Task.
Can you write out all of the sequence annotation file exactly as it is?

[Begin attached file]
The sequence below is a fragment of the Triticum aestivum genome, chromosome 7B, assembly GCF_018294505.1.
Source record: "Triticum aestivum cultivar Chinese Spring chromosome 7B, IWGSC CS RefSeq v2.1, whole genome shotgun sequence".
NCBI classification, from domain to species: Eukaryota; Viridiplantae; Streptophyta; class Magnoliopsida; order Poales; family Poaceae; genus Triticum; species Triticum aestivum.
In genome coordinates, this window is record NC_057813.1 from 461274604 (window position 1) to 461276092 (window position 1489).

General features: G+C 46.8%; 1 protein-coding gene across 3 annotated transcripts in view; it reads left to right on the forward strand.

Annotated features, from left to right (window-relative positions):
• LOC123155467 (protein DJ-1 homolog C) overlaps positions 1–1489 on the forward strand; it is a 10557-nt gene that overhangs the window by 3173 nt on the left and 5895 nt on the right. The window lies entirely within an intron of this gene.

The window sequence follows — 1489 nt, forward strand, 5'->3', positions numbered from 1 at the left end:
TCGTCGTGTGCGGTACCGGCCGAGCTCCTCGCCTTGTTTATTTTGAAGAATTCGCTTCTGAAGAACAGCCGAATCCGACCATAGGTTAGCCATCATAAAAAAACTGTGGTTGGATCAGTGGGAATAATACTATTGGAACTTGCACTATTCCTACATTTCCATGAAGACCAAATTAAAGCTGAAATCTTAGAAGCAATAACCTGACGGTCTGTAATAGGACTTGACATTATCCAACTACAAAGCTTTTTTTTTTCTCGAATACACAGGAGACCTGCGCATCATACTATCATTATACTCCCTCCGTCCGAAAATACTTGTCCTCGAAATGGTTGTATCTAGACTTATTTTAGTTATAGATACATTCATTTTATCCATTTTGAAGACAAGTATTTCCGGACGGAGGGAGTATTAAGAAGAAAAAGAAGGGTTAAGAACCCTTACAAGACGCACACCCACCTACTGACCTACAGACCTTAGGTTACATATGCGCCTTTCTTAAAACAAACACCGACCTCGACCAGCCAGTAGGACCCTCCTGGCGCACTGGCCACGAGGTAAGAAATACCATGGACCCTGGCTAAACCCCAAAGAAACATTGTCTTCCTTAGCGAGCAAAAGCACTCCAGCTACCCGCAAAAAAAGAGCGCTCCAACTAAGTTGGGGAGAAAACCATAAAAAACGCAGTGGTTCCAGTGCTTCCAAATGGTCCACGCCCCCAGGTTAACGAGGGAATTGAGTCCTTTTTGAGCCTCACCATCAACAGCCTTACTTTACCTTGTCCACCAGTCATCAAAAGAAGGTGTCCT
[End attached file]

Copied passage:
The sequence below is a fragment of the Triticum aestivum genome, chromosome 7B, assembly GCF_018294505.1.
Source record: "Triticum aestivum cultivar Chinese Spring chromosome 7B, IWGSC CS RefSeq v2.1, whole genome shotgun sequence".
NCBI classification, from domain to species: Eukaryota; Viridiplantae; Streptophyta; class Magnoliopsida; order Poales; family Poaceae; genus Triticum; species Triticum aestivum.
In genome coordinates, this window is record NC_057813.1 from 461274604 (window position 1) to 461276092 (window position 1489).

General features: G+C 46.8%; 1 protein-coding gene across 3 annotated transcripts in view; it reads left to right on the forward strand.

Annotated features, from left to right (window-relative positions):
• LOC123155467 (protein DJ-1 homolog C) overlaps positions 1–1489 on the forward strand; it is a 10557-nt gene that overhangs the window by 3173 nt on the left and 5895 nt on the right. The window lies entirely within an intron of this gene.

The window sequence follows — 1489 nt, forward strand, 5'->3', positions numbered from 1 at the left end:
TCGTCGTGTGCGGTACCGGCCGAGCTCCTCGCCTTGTTTATTTTGAAGAATTCGCTTCTGAAGAACAGCCGAATCCGACCATAGGTTAGCCATCATAAAAAAACTGTGGTTGGATCAGTGGGAATAATACTATTGGAACTTGCACTATTCCTACATTTCCATGAAGACCAAATTAAAGCTGAAATCTTAGAAGCAATAACCTGACGGTCTGTAATAGGACTTGACATTATCCAACTACAAAGCTTTTTTTTTTCTCGAATACACAGGAGACCTGCGCATCATACTATCATTATACTCCCTCCGTCCGAAAATACTTGTCCTCGAAATGGTTGTATCTAGACTTATTTTAGTTATAGATACATTCATTTTATCCATTTTGAAGACAAGTATTTCCGGACGGAGGGAGTATTAAGAAGAAAAAGAAGGGTTAAGAACCCTTACAAGACGCACACCCACCTACTGACCTACAGACCTTAGGTTACATATGCGCCTTTCTTAAAACAAACACCGACCTCGACCAGCCAGTAGGACCCTCCTGGCGCACTGGCCACGAGGTAAGAAATACCATGGACCCTGGCTAAACCCCAAAGAAACATTGTCTTCCTTAGCGAGCAAAAGCACTCCAGCTACCCGCAAAAAAAGAGCGCTCCAACTAAGTTGGGGAGAAAACCATAAAAAACGCAGTGGTTCCAGTGCTTCCAAATGGTCCACGCCCCCAGGTTAACGAGGGAATTGAGTCCTTTTTGAGCCTCACCATCAACAGCCTTACTTTACCTTGTCCACCAGTCATCAAAAGAAGGTGTCCT